Missouri ~ Sales and Use Tax: Out-of-State Telecommunications Company Failed to Qualify for “In Commerce” Exemption

CCH Tax Day Report

The Missouri Supreme Court held that an out-of-state telecommunications company was not entitled to a refund of the difference between the Missouri sales tax it paid on its sales to Missouri residents and the use tax it believed it should have paid because it did not qualify for the “in commerce” sales tax exemption in §144.030.1, RSMo. The taxpayer operated a telecommunications business with its headquarters in Florida, but owned no telecommunication facilities, such as cell towers. Instead, the taxpayer contracted with several telecommunications carries in Missouri to buy access to their telecommunication facilities and services. It then sold prepaid access to what it called its “virtual network,” which was actually the networks of the contracted carriers, in packages consisting of either a set number of minutes or unlimited minutes for a set period of time. The taxpayer referred to these packages as “Airtime.” The taxpayer’s services could only be accessed through use of its handsets, which the taxpayer also sold to its customers. All orders were taken in and all payments made to the taxpayer’s Florida office. The taxpayer had no warehouse or other facilities in Missouri, so handsets were shipped to Missouri customers from outside the state. The burden was on the taxpayer to prove that it qualified for the exemption. To determine whether a particular retail sale qualified for the “in commerce” exemption, the court looks to the true object of the transaction. Here, the court held that the true object of the transaction was the taxpayer’s sale of access to telecommunications services in Missouri, not the sale of tangible personal property in commerce between states. The taxpayer’s sales of equipment (handsets) and “Airtime” were merely incidental to the sale of access to those services in Missouri. As the taxpayer failed to meet its burden of showing that the “in commerce” exemption applied, the denial of the refund was upheld.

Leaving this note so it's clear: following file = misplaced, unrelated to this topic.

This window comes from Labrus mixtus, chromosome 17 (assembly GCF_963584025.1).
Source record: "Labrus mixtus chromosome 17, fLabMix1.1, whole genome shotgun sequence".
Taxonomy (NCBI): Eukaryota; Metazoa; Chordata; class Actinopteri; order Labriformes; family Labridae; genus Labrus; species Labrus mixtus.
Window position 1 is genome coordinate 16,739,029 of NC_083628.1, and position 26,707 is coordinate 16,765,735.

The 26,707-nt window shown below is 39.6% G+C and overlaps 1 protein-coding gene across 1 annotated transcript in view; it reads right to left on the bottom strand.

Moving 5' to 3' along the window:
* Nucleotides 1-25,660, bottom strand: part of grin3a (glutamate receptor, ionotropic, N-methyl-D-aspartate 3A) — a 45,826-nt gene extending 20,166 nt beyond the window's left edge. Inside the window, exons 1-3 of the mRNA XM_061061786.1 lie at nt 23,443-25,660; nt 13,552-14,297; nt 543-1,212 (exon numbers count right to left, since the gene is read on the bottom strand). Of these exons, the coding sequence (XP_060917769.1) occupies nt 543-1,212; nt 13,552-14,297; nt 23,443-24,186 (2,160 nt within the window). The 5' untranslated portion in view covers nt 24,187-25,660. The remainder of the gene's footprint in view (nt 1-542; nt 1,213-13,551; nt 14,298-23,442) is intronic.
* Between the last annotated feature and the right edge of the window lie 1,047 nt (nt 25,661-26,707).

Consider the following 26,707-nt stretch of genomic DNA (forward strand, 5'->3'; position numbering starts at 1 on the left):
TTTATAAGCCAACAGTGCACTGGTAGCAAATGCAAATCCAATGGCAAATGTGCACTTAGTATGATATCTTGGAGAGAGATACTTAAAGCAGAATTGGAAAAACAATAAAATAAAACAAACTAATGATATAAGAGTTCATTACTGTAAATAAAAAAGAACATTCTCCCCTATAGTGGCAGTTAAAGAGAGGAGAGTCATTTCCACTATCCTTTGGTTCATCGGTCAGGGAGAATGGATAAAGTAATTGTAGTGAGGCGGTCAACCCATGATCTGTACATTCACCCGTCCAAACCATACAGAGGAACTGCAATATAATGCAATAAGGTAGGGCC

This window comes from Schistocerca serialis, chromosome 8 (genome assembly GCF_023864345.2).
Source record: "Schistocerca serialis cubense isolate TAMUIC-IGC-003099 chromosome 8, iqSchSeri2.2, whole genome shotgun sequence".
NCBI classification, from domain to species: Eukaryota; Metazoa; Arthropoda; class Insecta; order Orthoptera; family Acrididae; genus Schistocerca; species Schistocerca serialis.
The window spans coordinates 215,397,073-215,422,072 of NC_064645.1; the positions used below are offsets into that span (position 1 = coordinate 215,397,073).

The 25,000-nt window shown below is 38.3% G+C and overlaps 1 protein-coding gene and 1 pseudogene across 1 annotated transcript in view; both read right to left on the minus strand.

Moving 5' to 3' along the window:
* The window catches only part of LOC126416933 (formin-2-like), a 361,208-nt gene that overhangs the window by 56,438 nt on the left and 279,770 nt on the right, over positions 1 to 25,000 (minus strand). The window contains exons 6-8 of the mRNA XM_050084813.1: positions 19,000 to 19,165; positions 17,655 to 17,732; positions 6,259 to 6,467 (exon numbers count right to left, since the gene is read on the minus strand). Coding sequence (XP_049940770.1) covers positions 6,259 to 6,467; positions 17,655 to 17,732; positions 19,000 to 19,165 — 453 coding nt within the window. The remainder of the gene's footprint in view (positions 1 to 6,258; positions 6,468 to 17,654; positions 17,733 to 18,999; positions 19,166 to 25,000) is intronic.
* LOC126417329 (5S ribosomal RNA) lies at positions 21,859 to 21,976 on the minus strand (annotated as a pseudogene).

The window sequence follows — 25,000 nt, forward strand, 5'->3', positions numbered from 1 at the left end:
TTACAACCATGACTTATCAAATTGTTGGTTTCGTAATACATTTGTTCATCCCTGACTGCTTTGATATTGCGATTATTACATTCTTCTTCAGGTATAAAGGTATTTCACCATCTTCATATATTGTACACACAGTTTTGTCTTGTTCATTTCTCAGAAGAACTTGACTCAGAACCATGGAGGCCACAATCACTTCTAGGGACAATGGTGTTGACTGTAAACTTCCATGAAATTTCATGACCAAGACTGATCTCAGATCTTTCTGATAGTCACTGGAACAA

TracFone Wireless, Inc. v. Director of Revenue, Missouri Supreme Court, No. SC95785, February 14, 2017, ¶204-102



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